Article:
Organization Trends

The Legal Services Corporation: Controversial Grantee Funding


The Legal Services Corporation (full series)
The Need for Civil Legal Aid | A History of Political Advocacy
Controversial Grantee Activity | Controversial Grantee Funding
Elimination or Reform?

Summary: Civil legal aid can provide vital assistance to the poorest members of American society, but many nonprofits that receive federal funding for legal aid blur the line between providing legal aid and engaging in political advocacy. Almost all federal funding for legal aid assistance is funneled through the Legal Services Corporation (LSC), yet LSC grantees have routinely engaged in political advocacy for progressive causes.

Controversial Grantee Funding

In addition to their own activities, some LSC grantees work with and even fund organizations that stake out dramatically partisan positions. According to tax filings from 2016, for example, Legal Services NYC provided nearly $140,000 to New York Communities for Change, a left-wing activist group whose mission is to “RESIST fascist and racist policies. . . . Our aim is to eliminate the ways capital has starved our communities of wealth for centuries.” Founded by former ACORN staffers, New York Communities for Change contends that “Corporate America has waged a war to destroy working people’s power” and that its role is to “fight against capitalism and centuries of oppression.” It’s hard to fathom why federal tax dollars should flow to a legal aid nonprofit that makes common cause with such a radical group.

Another deeply politicized nonprofit that has received tens of thousands from Legal Services NYC in recent years is Make the Road New York, the advocacy group that orchestrated “most of the post-election mobilizations in New York City to drive the broader immigrant rights resistance.” Make the Road New York also publishes a Deportation Defense Manual detailing ways “to protect targeted communities against the ongoing anti-immigrant attacks of the Trump administration,” deploys “rapid response” teams on rumors of U.S. Immigration and Customs Enforcement raids in the New York City area, and has supported bills allowing illegal immigrants to vote in state and local elections, serve on juries, and receive public benefits. It was also one of the signatories to a letter urging America’s CEOs to blacklist a slew of current and former Trump Administration officials from any future relationship with their companies.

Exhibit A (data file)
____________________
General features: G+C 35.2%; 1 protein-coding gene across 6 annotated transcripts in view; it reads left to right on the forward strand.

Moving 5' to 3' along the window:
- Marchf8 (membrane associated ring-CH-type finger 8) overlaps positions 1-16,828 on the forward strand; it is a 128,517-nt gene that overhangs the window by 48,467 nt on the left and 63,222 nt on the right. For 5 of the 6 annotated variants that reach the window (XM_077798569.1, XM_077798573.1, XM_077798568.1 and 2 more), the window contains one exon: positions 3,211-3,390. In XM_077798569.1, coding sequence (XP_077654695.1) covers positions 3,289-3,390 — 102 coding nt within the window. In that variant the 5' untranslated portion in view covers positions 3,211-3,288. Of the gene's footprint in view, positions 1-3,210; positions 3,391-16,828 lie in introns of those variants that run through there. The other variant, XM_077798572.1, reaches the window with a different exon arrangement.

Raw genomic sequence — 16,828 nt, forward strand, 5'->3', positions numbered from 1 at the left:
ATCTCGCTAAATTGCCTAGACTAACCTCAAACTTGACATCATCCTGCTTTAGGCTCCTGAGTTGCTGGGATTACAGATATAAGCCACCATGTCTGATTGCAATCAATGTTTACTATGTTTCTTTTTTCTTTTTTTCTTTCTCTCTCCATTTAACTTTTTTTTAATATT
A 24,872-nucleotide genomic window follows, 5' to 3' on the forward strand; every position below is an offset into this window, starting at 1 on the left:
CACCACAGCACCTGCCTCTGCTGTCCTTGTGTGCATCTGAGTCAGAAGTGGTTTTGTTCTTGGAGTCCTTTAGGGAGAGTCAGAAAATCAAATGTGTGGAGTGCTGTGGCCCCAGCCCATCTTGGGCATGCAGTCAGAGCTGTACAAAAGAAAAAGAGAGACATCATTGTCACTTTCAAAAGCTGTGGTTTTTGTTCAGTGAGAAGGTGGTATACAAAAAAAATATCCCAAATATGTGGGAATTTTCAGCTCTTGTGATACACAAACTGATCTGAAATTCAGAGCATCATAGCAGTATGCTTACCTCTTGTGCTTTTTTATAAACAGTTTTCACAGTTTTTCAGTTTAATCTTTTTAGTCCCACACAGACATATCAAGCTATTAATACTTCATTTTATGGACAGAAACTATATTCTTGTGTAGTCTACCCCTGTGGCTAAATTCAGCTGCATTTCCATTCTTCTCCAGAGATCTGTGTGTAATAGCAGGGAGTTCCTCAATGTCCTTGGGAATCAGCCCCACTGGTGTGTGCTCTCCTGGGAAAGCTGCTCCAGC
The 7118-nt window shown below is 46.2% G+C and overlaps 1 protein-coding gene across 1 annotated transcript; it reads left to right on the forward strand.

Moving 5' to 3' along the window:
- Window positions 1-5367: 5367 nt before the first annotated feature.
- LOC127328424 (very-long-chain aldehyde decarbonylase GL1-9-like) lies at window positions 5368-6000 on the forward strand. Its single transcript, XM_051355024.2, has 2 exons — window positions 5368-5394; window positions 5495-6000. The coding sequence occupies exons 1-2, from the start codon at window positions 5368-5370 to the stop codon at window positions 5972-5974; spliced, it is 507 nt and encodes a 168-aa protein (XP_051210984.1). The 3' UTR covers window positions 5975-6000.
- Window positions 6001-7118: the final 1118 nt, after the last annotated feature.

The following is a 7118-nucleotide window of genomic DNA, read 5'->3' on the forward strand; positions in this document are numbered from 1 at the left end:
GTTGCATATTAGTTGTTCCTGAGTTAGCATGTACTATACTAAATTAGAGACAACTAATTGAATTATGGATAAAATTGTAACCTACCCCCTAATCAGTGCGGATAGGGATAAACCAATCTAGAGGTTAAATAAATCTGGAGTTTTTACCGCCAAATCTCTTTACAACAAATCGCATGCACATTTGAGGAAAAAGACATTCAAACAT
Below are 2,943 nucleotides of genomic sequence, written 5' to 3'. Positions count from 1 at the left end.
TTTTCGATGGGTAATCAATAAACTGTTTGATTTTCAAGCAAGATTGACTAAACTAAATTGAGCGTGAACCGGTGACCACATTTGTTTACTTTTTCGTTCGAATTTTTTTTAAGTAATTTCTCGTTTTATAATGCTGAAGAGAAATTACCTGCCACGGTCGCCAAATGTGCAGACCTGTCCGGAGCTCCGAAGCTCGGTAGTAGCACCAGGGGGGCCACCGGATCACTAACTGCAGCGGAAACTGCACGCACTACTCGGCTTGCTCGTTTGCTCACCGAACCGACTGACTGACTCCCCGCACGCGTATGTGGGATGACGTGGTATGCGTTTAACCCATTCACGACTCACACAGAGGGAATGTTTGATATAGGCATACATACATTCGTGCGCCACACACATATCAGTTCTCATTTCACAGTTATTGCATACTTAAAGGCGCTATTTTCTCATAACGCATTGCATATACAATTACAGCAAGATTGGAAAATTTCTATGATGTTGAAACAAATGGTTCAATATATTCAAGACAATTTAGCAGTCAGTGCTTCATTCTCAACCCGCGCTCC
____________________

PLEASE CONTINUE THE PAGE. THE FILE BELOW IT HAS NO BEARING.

California Rural Legal Assistance, which receives about 60 percent of its funding from the LSC, has in recent years given over $100,000 to ACT for Women and Girls, a “reproductive justice” nonprofit currently co-sponsoring legislation that would require all public universities in California to provide medication abortion as part of on-campus student health services. Other left-leaning recipients of California Rural Legal Assistance grants include Social and Environmental Entrepreneurs, a prolific fiscal sponsor whose mission is to “facilitate progressive change in areas of social and environmental justice”; Pesticide Action Network North America, a group that opposes many agricultural pesticides; and the United Farm Workers labor union. From 2013 to 2014, California Rural Legal Assistance gave over $400,000 to projects housed at the Tides Center, a major provider of left-of-center fiscal sponsorships.

These examples also illustrate ways that LSC grantees can serve purposes restricted by Congress without actually violating those restrictions. Grantees are prohibited from representing illegal immigrants (with some exceptions), advocating for abortion, organizing labor, and engaging in most political activities. Yet examination of the last few years of tax filings for just two LSC grantees reveals direct funding to nonprofits that explicitly and openly operate in all four of those areas. This is not to suggest any legal wrongdoing on the part of the grantees, but that some LSC grantees are far more than simple and apolitical sources of legal aid.

 

In the next installment of Legal Services Corporation, find out about options for reforming legal aid.

Robert Stilson

Robert runs several of CRC’s specialized projects. Originally from Indiana, he has a B.A. from Hanover College and a J.D. from University of Richmond School of Law, where he graduated…
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